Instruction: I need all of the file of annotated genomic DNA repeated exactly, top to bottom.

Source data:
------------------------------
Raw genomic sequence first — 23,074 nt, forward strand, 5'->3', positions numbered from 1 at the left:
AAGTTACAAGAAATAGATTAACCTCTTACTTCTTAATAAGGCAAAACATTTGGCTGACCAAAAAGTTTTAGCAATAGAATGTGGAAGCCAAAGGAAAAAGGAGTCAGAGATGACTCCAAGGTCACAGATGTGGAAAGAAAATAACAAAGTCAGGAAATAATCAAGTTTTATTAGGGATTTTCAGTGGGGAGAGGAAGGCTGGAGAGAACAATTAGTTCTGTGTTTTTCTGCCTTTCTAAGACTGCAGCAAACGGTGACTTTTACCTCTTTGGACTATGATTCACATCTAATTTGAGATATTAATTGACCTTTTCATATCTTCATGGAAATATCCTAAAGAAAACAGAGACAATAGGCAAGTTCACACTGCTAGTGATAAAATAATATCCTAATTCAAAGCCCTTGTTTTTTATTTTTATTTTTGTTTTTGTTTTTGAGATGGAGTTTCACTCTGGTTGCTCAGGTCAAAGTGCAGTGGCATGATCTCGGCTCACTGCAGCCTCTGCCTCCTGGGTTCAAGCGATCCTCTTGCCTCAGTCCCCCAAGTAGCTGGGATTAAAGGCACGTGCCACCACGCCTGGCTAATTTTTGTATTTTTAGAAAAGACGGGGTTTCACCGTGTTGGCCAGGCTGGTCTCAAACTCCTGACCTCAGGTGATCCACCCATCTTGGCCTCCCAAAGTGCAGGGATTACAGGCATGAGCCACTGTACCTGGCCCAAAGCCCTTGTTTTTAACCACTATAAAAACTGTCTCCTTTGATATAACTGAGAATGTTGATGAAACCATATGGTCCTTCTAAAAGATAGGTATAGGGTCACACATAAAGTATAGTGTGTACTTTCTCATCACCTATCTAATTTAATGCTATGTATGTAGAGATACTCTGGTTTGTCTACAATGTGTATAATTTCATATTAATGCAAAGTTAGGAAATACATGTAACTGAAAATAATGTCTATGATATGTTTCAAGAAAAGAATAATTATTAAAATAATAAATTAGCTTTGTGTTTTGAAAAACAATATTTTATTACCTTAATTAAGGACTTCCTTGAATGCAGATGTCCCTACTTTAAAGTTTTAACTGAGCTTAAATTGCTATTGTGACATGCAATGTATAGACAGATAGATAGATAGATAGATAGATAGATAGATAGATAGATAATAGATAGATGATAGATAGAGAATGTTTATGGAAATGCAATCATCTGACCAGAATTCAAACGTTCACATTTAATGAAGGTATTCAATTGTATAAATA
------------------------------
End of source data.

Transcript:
Raw genomic sequence first — 23,074 nt, forward strand, 5'->3', positions numbered from 1 at the left:
AAGTTACAAGAAATAGATTAACCTCTTACTTCTTAATAAGGCAAAACATTTGGCTGACCAAAAAGTTTTAGCAATAGAATGTGGAAGCCAAAGGAAAAAGGAGTCAGAGATGACTCCAAGGTCACAGATGTGGAAAGAAAATAACAAAGTCAGGAAATAATCAAGTTTTATTAGGGATTTTCAGTGGGGAGAGGAAGGCTGGAGAGAACAATTAGTTCTGTGTTTTTCTGCCTTTCTAAGACTGCAGCAAACGGTGACTTTTACCTCTTTGGACTATGATTCACATCTAATTTGAGATATTAATTGACCTTTTCATATCTTCATGGAAATATCCTAAAGAAAACAGAGACAATAGGCAAGTTCACACTGCTAGTGATAAAATAATATCCTAATTCAAAGCCCTTGTTTTTTATTTTTATTTTTGTTTTTGTTTTTGAGATGGAGTTTCACTCTGGTTGCTCAGGTCAAAGTGCAGTGGCATGATCTCGGCTCACTGCAGCCTCTGCCTCCTGGGTTCAAGCGATCCTCTTGCCTCAGTCCCCCAAGTAGCTGGGATTAAAGGCACGTGCCACCACGCCTGGCTAATTTTTGTATTTTTAGAAAAGACGGGGTTTCACCGTGTTGGCCAGGCTGGTCTCAAACTCCTGACCTCAGGTGATCCACCCATCTTGGCCTCCCAAAGTGCAGGGATTACAGGCATGAGCCACTGTACCTGGCCCAAAGCCCTTGTTTTTAACCACTATAAAAACTGTCTCCTTTGATATAACTGAGAATGTTGATGAAACCATATGGTCCTTCTAAAAGATAGGTATAGGGTCACACATAAAGTATAGTGTGTACTTTCTCATCACCTATCTAATTTAATGCTATGTATGTAGAGATACTCTGGTTTGTCTACAATGTGTATAATTTCATATTAATGCAAAGTTAGGAAATACATGTAACTGAAAATAATGTCTATGATATGTTTCAAGAAAAGAATAATTATTAAAATAATAAATTAGCTTTGTGTTTTGAAAAACAATATTTTATTACCTTAATTAAGGACTTCCTTGAATGCAGATGTCCCTACTTTAAAGTTTTAACTGAGCTTAAATTGCTATTGTGACATGCAATGTATAGACAGATAGATAGATAGATAGATAGATAGATAGATAGATAGATAATAGATAGATGATAGATAGAGAATGTTTATGGAAATGCAATCATCTGACCAGAATTCAAACGTTCACATTTAATGAAGGTATTCAATTGTATAAATA